Hallie and Jaye are both sixth graders at Brookdale Middle School, but they couldn’t be more different. Jaye is one of the popular kids who’ll do almost anything to maintain her status. Hallie’s only friend has moved away, and she couldn’t care less what anyone thinks of her. So when the two girls are paired up as partners for a pitch competition held by their Business Education and Entrepreneurship class, it’s not exactly a perfect match. After all, Jaye doesn’t want to be seen with the kid who was dubbed “Bug Girl” after eating a fried cricket during a class trip to the zoo!
But the pair are stuck together, and soon enough Jaye is also stuck with Hallie’s idea: finding creative ways to sell bugs as food. Jaye’s not thrilled but is willing to give it a shot, since winners get to compete in the county competition, potentially followed by states and nationals. And Jaye wants to win.
As the competition heats up, can Hallie and Jaye make the judges say “Bug appétit!” or will they only hear crickets?
Based on the true story of a sustainable protein start-up company, this illustrated novel is a reimagining for a middle-grade reader. Chirps founders Rose Wang and Laura D’Asaro met as freshmen at Harvard University and cooked up the concept of selling chips made with cricket flour to help Americans feel more comfortable eating bugs. Together, Rose and Laura appeared on the TV show Shark Tank to pitch their idea and landed a deal with Mark Cuban. Chirps chips are now sold in stores across the nation.
Buy the Book
About Heather Alexander
Heather Alexander is the author of numerous books for children, both fiction and nonfiction. Her fiction series include Wallace and Grace Take the Case and The Amazing Stardust Friends, and her nonfiction series include Life of Earth and A Child’s Introduction to . . . The former editorial director of Parachute Press, Heather has edited over 100 children’s fiction series, including the best-selling Goosebumps. She currently works as a children’s book editor and lives in Los Angeles. Learn more about Heather at her website: heatheralexanderbooks.com.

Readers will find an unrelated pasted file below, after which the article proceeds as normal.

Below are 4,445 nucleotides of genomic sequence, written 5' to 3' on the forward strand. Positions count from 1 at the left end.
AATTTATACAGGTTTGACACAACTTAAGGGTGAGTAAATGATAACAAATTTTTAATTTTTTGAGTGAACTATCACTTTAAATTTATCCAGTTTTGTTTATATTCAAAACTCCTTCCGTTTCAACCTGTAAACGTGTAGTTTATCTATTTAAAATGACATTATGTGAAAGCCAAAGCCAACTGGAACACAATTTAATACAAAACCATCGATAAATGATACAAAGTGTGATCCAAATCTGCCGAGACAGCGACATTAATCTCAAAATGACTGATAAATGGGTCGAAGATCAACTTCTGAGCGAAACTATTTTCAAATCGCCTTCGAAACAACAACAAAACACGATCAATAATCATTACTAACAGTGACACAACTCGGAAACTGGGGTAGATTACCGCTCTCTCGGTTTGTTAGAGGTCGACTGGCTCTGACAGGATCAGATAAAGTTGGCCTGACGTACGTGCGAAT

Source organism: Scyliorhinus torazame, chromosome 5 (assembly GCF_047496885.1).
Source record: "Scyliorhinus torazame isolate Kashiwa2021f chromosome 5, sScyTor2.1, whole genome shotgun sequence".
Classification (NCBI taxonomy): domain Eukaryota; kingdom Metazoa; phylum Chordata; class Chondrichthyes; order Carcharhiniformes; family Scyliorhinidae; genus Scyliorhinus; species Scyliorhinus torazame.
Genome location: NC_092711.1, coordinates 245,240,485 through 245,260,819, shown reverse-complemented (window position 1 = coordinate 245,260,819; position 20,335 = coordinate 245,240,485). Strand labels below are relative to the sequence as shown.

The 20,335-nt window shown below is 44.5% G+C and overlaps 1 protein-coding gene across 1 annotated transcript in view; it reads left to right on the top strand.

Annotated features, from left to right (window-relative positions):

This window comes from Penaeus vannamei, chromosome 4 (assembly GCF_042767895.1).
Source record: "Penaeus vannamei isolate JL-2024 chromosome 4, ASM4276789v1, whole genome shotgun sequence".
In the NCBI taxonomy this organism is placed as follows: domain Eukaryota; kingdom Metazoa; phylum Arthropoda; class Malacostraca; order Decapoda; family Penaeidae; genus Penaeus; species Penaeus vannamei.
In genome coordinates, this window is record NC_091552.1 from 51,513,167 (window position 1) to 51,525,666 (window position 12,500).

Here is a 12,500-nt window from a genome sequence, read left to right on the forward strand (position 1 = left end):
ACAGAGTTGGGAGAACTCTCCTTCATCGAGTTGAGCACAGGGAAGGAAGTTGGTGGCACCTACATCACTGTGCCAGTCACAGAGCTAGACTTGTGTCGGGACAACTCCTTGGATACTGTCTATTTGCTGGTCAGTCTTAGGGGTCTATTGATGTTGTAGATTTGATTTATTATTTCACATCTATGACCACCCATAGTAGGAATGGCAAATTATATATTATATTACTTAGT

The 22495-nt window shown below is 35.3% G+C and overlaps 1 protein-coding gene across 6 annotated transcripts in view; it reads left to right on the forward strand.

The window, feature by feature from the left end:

Enter for a chance to win a copy of Project Startup: Eat Bugs and a packet of cricket chips!
One (1) winner receives:
- A hardcover copy of Project Startup: Eat Bugs
- A packet of Chirps cricket chips
How to Enter
- Fill out the required fields in the form below. It may take a moment to load.
- You can also gain daily bonus entries through the entry form.
- See below for complete giveaway rules.
The giveaway begins April 22, 2021, at 12:01 A.M. MT and ends May 22, 2021, at 11:59 P.M. MT.a Rafflecopter giveaway
- NO PURCHASE NECESSARY TO ENTER TO WIN.
- Complete and submit the entry form pursuant to the on-screen instructions listed here.
- Enter between 12:00 AM Mountain Time on April 22, 2021, and 11:59 PM on May 22, 2021.
- One (1) winner receives:
- A hardcover copy of Project Startup: Eat Bugs
- A packet of Chirps cricket chips
- Winners will be selected at random on or about May 24, 2021. The odds of winning will depend upon the total number of eligible entries received.
- Open to legal residents of the 50 United States and the District of Columbia, who are eighteen years of age or older in their state or territory of residence at the time of entry. Void where prohibited or restricted by law.
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This article, This Earth Day, Put Bugs in Your Kid’s Lunch, was written by Heather Alexander, author of Project Startup: Eat Bugs. For similar books and articles, follow along with our content tagged with Books About Crickets, Books for Earth Day, Entrepreneurial Books, and Illustrated Chapter Books.